Myanmar’s Golden Rock: A Beautiful Pilgrimage to Disappointmentment
Nearing the end of of our 3 weeks in Myanmar, we are a bit burnt out on temples and pagodas, but are curious enough about this one to stopover in Kinpun for a night on our way to Mawlamyine. The Golden Rock is literally a rock painted in gold flakes, and is amazingly perched on the top of Kyaiktiyo Mountain (allegedly being held up by a strand of Buddha’s hair).
Traveling to the Rock
From Nyaung Shwe, we take an 11-hour overnight bus to Yangon, a one-hour local bus to the central train station, a two-hour train to Bago, then hire a car for the five-hour trip to Kinpun, stopping at the Sittang Bridge historical site. Whoa. It’s a lot of travel, and we are feeling pretty beat by the time we check into our Kinpun guest house. There’s not much to see in Kinpun besides the Golden Rock, plus the power is out, so we go to bed early and plan a trip up Kyaiktiyo Mountain in the morning.
By 8:00 am we are at the truck station, where a big diesel pickup will drive us up the mountain to the first bus stop for about $1.50, and we’ll walk the rest of the way, about 45 minutes. We board the truck, which has six or so benches about six inches apart. We’re told the truck will leave when its full, which takes about an hour since its the slow season and already starting to rain a little. A big group of monks and then another of nuns arrive and pack in beside us. We finally hit the road and power up the impossibly steep curves. We stop a few times unknown reasons, and soon get to a stop and where we are told to get off. Some locals have paid more to go all the way to the top, but our new monk friends also get off, and are laughing and waving at us to walk with them. They are apparently also too cheap to pay the full fare to the top!
Walking into the Clouds
At this elevation, the light rain is accompanied by a dense fog that is eerily beautiful. As we start our hike, the fog gets more and more dense and feels like clouds surrounding us. Walking into the clouds with a dozen monks, ages 7 to maybe 70, is a surreal and amazing experience. We keep pace with the older monks, joking around in our limited knowledge of each others’ languages, while the kids sprint ahead, stop and wait, then sprint ahead again.
When the light rain turns to a downpour, we duck into a roadside stall covered in tarps and drink green tea and instant coffee with the group. There’s a lot of smiling and laughing, seemingly at us, and we just laugh along and chime in with a few poorly pronounced Myanmar words here and there.
We set off again up and up into the clouds, and finally get to the wide, flat path that leads to the Golden Rock and surrounding temple. We are still awestruck with the crazy weather and these friendly monks, when tourists reality sets back in and we are approached by vendor after vendor asking to look at their trinkets. A government official stops us in front of the entrance to pay the “foreigner fee” of $6 USD each. The monks continue onto the temple, and we shell out the now-familiar fee that towns and attractions all over Myanmar have imposed.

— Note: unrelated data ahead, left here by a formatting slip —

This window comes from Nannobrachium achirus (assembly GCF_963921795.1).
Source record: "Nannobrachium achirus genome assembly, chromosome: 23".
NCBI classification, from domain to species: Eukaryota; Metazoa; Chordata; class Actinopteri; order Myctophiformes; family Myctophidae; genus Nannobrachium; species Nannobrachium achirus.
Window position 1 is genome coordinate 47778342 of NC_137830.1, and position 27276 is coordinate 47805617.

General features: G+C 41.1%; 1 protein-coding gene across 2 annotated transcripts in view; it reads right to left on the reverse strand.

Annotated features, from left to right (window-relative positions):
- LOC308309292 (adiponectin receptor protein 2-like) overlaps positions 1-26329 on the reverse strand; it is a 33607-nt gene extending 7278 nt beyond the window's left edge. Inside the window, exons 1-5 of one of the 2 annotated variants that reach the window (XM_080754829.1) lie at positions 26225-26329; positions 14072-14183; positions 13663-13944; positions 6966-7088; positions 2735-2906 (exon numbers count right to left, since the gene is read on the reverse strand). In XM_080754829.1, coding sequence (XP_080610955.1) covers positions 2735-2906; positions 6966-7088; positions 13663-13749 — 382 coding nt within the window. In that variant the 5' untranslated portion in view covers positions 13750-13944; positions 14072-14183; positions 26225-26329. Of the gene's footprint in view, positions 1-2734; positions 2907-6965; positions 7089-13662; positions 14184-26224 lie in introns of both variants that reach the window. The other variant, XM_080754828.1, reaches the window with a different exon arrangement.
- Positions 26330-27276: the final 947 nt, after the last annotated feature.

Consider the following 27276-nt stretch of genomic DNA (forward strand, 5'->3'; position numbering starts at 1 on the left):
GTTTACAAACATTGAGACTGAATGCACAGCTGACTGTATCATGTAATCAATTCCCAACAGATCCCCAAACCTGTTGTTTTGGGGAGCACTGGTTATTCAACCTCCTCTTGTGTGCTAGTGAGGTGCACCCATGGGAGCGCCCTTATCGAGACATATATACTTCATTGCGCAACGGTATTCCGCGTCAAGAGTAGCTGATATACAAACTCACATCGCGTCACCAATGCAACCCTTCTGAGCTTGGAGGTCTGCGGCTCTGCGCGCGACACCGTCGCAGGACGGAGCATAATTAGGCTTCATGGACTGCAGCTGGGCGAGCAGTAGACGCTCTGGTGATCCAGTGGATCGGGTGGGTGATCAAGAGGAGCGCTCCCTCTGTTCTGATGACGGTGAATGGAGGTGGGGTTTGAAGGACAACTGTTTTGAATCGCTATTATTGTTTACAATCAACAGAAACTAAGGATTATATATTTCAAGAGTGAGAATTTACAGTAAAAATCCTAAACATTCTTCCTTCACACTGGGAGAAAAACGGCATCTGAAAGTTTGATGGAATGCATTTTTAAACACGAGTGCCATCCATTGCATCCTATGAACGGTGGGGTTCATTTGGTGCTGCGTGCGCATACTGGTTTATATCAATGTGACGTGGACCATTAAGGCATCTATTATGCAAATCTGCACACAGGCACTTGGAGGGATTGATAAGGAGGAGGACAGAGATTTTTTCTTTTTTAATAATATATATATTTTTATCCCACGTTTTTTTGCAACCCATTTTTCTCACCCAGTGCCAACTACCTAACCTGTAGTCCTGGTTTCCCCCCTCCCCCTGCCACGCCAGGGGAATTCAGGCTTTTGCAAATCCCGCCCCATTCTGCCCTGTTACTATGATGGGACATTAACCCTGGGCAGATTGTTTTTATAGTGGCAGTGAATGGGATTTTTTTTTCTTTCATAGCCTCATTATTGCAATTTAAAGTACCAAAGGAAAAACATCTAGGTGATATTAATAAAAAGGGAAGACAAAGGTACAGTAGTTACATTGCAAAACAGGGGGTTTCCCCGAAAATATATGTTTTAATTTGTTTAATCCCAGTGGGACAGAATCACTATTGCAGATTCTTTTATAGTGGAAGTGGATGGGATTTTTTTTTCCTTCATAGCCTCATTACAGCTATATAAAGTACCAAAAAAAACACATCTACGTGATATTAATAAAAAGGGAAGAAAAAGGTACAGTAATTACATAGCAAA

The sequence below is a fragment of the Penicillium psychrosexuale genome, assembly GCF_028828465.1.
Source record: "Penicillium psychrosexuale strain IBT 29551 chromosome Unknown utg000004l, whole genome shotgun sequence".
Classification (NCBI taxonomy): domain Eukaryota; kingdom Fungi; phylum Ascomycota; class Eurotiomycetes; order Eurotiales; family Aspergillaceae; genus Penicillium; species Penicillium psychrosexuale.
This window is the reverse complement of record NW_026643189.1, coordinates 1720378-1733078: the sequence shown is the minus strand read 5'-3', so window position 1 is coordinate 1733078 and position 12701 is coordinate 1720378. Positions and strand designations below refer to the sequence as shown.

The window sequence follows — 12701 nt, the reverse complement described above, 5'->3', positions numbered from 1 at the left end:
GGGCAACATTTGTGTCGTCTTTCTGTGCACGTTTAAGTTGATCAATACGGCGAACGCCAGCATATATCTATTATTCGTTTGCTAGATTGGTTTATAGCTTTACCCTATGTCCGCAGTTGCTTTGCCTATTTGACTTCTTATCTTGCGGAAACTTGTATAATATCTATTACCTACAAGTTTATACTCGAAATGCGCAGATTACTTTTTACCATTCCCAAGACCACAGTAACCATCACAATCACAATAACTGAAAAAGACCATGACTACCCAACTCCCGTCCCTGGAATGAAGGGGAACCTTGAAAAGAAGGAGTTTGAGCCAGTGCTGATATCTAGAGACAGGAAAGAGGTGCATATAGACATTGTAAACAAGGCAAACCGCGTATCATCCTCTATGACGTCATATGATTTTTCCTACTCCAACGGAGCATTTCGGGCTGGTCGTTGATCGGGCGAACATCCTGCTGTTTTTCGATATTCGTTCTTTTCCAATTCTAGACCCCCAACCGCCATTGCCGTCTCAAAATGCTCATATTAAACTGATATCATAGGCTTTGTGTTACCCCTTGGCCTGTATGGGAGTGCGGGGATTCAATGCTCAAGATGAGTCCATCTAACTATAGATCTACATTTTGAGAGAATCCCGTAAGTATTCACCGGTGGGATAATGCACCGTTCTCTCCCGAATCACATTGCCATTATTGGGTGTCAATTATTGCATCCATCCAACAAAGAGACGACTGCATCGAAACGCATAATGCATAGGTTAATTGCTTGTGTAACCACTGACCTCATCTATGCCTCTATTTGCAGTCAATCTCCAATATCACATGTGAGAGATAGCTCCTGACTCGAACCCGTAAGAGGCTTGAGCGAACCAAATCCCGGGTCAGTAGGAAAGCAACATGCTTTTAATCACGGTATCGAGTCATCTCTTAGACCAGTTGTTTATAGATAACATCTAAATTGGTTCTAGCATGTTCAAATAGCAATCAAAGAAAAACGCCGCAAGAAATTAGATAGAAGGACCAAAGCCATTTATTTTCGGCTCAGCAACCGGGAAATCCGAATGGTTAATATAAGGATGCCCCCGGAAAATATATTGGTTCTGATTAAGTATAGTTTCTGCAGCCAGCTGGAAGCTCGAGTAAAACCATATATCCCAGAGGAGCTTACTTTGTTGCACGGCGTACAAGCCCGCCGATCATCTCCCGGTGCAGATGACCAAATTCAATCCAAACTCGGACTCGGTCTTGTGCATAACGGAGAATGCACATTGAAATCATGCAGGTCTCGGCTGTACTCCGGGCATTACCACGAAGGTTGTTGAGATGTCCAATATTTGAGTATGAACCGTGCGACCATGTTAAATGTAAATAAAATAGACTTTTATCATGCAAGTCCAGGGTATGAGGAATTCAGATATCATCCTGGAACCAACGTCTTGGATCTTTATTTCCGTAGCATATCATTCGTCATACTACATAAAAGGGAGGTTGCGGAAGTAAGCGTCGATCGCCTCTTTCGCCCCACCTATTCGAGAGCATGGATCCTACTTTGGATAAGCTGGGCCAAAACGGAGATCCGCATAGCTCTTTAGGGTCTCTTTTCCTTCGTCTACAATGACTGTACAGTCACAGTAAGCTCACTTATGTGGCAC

No Ladies Allowed
We walk another five minutes, after removing our shoes at the entrance, and finally get to the rock. It really does look like it is teetering on the edge of another rock, and I can see why Buddhists all over the world long to see this holy place. The sparse crowd is praying at various points around the rock and other Buddha statues, while our group of monks gathers at the rock to take photos and touch the holy object. We follow suit and leave our bags and hats at the entrance gate to step on the rock, when a guard informs me that ladies are not allowed.
What?! I just hiked this mountain and paid a surprise fee just to be denied the actual rock? I didn’t bother asking for an explanation, but I’m still curious – why would ladies not be allow to touch the rock, but allowed almost everywhere in the equally-holy Shwedagon Pagoda or ancient temples of Bagan? Buddhism so far has seemed pretty inclusive, but this rock apparently is on another level. Oh well. I stand at a safe distance and watch Dan take photos with the monks next to the rock. I notice a few other platforms have “no ladies” signs, including those with the best views of the rock and the view down the mountain. Strange…
We spend another 15 minutes or so wandering around, and feel satisfied with our sightseeing. For me, the walk up with the monks has been the highlight of the day. I wouldn’t call the Golden Rock or Kyaikiyo a “must-see” like most of the guidebooks and travel agencies do, but if I suppose if I were Buddhist the destination would hold more significance.
What Goes Up…
We have a 3:00pm bus booked to our next destination, so we head to take the pick-up truck down the mountain from the top, rather than walking to the stop we got off before. We again board a mostly-empty bus and wait for it to fill up so we can leave, but this time spend almost two hours waiting. All the Myanmar people are used to waiting, so we try our best to look as calm as they do and not like the impatient Americans that we are. It’s not easy.
Eventually, we make it back down the steep curves with a white-knuckle grip on the truck’s benches, and get to our guesthouse to pick up our luggage. We’ve lost the time for showers and lunch, so we load into yet another pick-up truck to get a ride to the bus station, about 10 km away, and head to our next and final stop in Myanmar, the city of Mawlamyine.